Stephen Diamond was quoted extensively in a Fortune article about Elon Musk’s brain-chip startup Neuralink, and how it may have misled regulators about Musk’s leadership role. In 2018, Musk had a settlement with the Securities and Exchange Commission (SEC) to settle charges that he misled Tesla investors about a possible deal to take the company private, and since then the SEC has twice accused Musk of violating the terms of the settlement with his tweets. Neuralink’s lawyer, Roel Campos, wrote to the SEC requesting a waiver from the the SEC that would enable Neuralink to continue to qualify for an exemption from having to register any private share sale with the SEC. In that request, he wrote that Musk “has no executive or management role at Neuralink.”

Stephen Diamond, a professor at Santa Clara University Law School who specializes in corporate governance and securities law, said that it appeared likely the SEC granted the Neuralink waiver based on more than just Campos’s statements about Musk’s authority at the company.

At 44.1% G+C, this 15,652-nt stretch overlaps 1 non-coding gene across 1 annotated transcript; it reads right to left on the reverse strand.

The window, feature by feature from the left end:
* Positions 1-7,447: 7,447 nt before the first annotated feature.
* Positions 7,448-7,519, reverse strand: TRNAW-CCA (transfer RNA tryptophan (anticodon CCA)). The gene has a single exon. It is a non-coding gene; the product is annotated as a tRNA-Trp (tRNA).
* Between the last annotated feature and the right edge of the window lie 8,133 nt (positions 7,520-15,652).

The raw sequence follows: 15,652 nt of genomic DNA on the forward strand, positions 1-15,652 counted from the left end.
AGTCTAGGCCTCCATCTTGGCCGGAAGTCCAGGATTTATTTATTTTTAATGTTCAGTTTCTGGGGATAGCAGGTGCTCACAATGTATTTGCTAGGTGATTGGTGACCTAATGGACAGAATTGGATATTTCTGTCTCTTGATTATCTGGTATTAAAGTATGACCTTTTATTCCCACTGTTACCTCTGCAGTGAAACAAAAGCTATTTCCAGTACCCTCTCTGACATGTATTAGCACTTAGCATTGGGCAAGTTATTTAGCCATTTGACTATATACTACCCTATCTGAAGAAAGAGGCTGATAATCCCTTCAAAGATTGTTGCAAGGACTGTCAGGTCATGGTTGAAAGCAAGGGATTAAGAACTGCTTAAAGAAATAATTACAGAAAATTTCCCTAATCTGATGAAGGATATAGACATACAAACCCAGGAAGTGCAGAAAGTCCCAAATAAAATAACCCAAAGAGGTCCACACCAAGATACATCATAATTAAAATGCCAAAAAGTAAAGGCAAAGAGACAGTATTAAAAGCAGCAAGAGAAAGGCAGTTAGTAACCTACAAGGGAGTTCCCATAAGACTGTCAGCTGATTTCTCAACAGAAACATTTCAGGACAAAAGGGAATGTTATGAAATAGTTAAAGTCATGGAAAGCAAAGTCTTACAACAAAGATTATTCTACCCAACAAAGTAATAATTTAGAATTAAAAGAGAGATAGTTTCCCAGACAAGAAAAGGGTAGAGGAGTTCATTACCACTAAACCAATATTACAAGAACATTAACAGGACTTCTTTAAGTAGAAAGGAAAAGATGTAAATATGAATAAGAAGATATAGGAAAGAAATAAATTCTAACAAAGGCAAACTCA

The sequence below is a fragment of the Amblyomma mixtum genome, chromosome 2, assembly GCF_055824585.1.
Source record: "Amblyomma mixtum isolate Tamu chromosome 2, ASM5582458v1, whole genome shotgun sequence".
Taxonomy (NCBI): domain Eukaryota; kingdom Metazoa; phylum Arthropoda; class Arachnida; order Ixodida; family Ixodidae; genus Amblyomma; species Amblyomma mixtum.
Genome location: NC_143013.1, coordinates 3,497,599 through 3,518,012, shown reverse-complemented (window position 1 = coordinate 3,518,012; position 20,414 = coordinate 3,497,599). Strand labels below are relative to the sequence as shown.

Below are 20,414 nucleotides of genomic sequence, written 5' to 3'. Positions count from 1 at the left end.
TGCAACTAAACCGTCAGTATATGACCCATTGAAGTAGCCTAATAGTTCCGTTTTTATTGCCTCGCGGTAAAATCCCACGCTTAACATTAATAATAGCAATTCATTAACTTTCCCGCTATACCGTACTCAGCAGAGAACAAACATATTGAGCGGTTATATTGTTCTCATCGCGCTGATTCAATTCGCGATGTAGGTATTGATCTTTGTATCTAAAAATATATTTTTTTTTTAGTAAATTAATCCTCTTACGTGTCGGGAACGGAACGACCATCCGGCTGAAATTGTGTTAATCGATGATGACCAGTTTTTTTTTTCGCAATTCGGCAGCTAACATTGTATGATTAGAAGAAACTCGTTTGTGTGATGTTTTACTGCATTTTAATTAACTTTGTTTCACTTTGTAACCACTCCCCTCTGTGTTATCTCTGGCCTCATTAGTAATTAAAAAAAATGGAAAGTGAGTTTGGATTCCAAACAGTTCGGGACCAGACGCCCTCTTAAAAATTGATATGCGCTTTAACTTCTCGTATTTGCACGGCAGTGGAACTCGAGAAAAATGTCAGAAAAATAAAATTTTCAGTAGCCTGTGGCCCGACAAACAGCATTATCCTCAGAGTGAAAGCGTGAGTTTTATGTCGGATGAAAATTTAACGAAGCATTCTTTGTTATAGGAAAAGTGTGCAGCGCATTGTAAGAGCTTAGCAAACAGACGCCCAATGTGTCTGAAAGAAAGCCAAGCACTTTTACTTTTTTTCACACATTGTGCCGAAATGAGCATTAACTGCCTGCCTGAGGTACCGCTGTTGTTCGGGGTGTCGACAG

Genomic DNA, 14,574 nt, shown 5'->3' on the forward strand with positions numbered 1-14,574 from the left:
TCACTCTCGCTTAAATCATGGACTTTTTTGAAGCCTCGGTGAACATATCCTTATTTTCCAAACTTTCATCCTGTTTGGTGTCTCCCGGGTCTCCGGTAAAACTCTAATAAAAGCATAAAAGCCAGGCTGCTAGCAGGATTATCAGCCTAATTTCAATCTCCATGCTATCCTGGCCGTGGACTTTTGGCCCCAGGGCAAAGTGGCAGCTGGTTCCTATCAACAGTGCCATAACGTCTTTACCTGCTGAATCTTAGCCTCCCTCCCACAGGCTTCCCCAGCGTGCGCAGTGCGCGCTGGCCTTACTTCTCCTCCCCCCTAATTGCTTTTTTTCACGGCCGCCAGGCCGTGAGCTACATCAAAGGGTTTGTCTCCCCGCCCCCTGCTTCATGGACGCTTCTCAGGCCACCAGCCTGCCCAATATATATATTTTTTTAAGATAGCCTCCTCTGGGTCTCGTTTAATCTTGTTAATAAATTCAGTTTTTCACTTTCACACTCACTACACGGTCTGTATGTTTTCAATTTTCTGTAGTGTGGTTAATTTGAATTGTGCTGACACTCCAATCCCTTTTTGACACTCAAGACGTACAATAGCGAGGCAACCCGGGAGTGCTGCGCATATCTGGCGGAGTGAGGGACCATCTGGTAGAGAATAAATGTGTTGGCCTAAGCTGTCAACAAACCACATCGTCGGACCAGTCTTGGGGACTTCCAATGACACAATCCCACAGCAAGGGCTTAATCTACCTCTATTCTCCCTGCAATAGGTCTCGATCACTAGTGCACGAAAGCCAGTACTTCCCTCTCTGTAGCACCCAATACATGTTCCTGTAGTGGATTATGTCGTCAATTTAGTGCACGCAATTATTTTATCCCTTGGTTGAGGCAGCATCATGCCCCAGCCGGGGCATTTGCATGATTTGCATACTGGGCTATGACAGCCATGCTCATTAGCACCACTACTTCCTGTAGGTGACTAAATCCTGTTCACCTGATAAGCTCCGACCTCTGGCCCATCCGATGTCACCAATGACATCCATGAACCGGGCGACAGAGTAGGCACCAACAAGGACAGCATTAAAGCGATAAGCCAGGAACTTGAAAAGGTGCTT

The SEC, Diamond said, would also have had to weigh the deterrent effect of making it harder for Musk’s other companies, such as Neuralink, to raise capital, against the extent to which it was unfair to essentially punish Neuralink’s employees and other investors for Musk’s misconduct at a different company. He said it was likely the rationale for granting the waiver might still be valid, even if Campos had not been fully forthcoming about exactly how much sway Musk exercised at Neuralink. He also said it was unlikely the SEC was unfamiliar with how much influence Musk had at Neuralink, even if he held no formal managerial title.